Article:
Of harps, Christmas trees, a wandering star and the mysterious streams of cosmic rays

19 December 2019. Researchers at the Leibniz Institute for Astrophysics in Potsdam (AIP), and the Max Planck Institute for Astrophysics in Garching (MPA), have investigated galactic radio objects that adopt shapes such as Christmas trees and harps. With the help of these objects, the old question of how cosmic radiation propagates could be answered.
Of harps, Christmas trees, a wandering star and the mysterious streams of cosmic rays

Christmas tree in the galactic centre

The inner region of our Milky Way galaxy is characterised by large amounts of warm gas, cosmic-rays and enhanced radio emission. "Astronomers have been observing planar radio-emitting magnetised structures in the galactic centre for almost twenty years. Recent observations with the MeerKAT telescope in South Africa show that these are organised into groups of almost parallel filaments, that span over a length of several light years," reports Timon Thomas from the AIP, the leading author of the study. "The filaments are seemingly sorted by their length, so that they look like the strings of a harp." Hence, researchers from Potsdam and Garching called these objects radio synchrotron harps. Synchrotron is the name of the mechanism that generates the radio emission. It arises when charged particles like electrons are accelerated in magnetic fields.

"The observed structures are created when massive stars or pulsars fly through an ordered magnetic field and discharge cosmic ray particles along their path into these magnetic fields," explains co-author Christoph Pfrommer from AIP. "The particles propagate along the magnetic field lines, usually transverse to the stellar orbit, causing the magnetic fields in the radio regime to light up and appear like the strings of a harp."

So far, the exact transport process of the particles along these strings has been a mystery. The researchers now assume that the individual strings show a chronological sequence in which the particles have spread along the magnetic field lines from their point of release. If this propagation was a diffusion process, the structures seen in the radio observations should have rounded bell shapes, but they do not. By measuring one of the harps and performing detailed model calculations, the astrophysicists were able to show that streaming must be the most important transport process of cosmic rays. "The particles 'pluck' the strings and stimulate the magnetic fields to oscillate, which in turn hold the particles together to form a streaming fluid," explains Torsten Enßlin from the MPA, the initiator of the study.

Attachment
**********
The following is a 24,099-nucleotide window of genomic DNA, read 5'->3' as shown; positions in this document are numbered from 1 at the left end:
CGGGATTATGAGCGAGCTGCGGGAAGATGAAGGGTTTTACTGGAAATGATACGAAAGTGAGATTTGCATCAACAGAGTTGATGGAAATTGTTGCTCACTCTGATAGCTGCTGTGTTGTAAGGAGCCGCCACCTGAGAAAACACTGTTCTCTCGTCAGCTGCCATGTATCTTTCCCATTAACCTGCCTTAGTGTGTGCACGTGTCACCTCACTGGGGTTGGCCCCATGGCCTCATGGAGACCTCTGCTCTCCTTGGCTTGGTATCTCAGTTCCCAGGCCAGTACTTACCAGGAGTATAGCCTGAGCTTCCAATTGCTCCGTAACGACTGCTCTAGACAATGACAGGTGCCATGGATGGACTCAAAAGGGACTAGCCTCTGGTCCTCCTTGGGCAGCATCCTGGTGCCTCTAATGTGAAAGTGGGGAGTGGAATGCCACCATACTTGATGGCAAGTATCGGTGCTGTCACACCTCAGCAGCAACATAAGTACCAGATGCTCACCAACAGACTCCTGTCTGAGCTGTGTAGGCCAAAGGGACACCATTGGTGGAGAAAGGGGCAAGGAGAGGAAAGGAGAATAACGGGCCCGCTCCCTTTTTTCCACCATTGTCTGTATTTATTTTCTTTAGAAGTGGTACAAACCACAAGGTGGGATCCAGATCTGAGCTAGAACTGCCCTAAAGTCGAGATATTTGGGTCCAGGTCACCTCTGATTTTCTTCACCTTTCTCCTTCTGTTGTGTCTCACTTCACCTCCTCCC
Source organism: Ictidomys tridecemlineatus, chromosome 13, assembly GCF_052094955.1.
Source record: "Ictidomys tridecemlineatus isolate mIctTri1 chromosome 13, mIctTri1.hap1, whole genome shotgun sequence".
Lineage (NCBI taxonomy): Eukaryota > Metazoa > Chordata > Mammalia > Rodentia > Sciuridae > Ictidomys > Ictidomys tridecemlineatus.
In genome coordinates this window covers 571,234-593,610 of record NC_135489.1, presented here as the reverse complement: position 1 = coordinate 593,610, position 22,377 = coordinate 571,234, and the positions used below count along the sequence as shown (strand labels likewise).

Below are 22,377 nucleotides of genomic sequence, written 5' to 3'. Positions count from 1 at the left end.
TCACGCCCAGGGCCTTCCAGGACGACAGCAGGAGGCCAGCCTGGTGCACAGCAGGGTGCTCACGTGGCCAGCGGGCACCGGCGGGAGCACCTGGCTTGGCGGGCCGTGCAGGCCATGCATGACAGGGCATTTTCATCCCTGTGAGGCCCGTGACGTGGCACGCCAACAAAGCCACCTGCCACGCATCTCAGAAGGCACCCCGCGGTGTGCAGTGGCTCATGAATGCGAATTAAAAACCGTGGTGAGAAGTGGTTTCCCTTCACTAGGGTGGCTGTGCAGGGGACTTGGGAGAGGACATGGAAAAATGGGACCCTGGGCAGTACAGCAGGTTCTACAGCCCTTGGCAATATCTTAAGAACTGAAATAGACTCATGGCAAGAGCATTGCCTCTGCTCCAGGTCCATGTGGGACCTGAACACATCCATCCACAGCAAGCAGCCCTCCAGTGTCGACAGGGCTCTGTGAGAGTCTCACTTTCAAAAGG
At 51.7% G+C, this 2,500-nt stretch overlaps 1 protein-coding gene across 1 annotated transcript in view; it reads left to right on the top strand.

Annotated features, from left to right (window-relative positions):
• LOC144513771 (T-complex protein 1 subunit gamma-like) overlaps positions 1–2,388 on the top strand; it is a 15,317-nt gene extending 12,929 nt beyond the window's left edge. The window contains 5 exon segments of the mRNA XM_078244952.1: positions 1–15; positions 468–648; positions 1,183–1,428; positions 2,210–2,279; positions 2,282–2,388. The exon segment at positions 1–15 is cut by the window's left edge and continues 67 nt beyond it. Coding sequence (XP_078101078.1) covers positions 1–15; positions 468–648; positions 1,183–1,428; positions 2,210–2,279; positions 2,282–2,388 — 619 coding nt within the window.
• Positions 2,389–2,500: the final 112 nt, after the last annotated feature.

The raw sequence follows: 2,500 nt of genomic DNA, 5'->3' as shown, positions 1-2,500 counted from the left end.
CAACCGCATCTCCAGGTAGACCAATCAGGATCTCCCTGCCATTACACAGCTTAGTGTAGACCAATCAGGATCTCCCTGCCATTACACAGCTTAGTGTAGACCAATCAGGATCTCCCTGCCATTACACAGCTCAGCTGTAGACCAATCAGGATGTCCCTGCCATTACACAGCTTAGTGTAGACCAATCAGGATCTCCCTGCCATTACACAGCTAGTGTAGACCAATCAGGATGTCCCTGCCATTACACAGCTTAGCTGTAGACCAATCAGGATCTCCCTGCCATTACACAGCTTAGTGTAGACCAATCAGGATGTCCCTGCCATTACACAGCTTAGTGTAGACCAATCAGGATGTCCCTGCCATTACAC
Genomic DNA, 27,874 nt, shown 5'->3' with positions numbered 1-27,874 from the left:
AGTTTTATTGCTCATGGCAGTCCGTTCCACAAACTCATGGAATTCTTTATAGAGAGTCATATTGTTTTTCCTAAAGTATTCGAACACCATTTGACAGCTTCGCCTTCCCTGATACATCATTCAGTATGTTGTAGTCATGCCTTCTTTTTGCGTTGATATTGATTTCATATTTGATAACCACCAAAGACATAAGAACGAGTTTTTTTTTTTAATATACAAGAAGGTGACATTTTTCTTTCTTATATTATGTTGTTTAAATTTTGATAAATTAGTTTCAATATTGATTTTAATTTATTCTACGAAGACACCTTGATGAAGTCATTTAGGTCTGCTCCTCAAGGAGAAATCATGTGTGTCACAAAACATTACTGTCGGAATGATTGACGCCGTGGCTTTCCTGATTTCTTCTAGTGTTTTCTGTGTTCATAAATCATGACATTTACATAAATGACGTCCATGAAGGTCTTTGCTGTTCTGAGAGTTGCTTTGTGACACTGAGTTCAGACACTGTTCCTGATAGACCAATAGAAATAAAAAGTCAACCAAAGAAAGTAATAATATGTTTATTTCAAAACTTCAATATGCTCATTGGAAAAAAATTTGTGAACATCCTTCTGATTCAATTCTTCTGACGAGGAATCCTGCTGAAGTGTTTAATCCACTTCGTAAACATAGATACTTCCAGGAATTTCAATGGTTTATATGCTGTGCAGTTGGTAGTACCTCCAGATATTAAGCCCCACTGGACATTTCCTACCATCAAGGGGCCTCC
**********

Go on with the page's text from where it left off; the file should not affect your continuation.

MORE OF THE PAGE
With this illuminating Advent insight, the decades-old mystery of the transport of cosmic ray particles has been solved. Contrary to the previous assumption of diffusing particles, it turns out that they mainly stream.

 

Radio synchrotron harp and Christmas tree in the galactic centre.
Left: The synchrotron radiation of the particles traces the magnetic field lines, making them visible in the form of harp strings.
Right: The star which emitted the particles moved through the centre of this structure, from bottom to top, and is now at its tip. The particles flow left and right along the horizontal magnetic field lines.

Credit: T. Thomas (AIP) / MeerKat


The observed brightness profiles of the radio emission along the investigated harp strings are compared to model calculations (orange) with streaming (left) and with diffusion (right). In the lower two profiles, where the particles had more time to spread, the models show clear differences. The one with streaming can explain the observed profiles well while the one with diffusion only shows clear deviations. The importance of streaming thus visibly increases with time and should thus be the more important contribution to the transport of cosmic rays over even greater distances in our Galaxy.
Credit: Thomas, Pfrommer, & Enßlin (2019)

 

Publications

Timon Thomas, Christoph Pfrommer, and Torsten Enßlin: Probing Cosmic Ray Transport with Radio Synchrotron Harps in the Galactic Center.  preprint:  https://arxiv.org/abs/1912.08491

Heywood, I., Camilo, F., Cotton, W. D., et al. (2019): Inflation of 430-parsec bipolar radio bubbles in the Galactic Centre by an energetic event. Nature, 573, 235

 

MPA press release

https://www.mpa-garching.mpg.de/786348/news20191219

 

Science contact AIP

Timon Thomas, 0331 7499 513, tthomas@aip.de
Prof. Dr. Christoph Pfrommer, 0331 7499 531, cpfrommer@aip.de

 

Media contact AIP

Dr. Janine Fohlmeister, 0331 7499 802, presse@aip.de

 

The key areas of research at the Leibniz Institute for Astrophysics Potsdam (AIP) are cosmic magnetic fields and extragalactic astrophysics. A considerable part of the institute's efforts aim at the development of research technology in the fields of spectroscopy, robotic telescopes, and e-science. The AIP is the successor of the Berlin Observatory founded in 1700 and of the Astrophysical Observatory of Potsdam founded in 1874. The latter was the world's first observatory to emphasize explicitly the research area of astrophysics. The AIP has been a member of the Leibniz Association since 1992.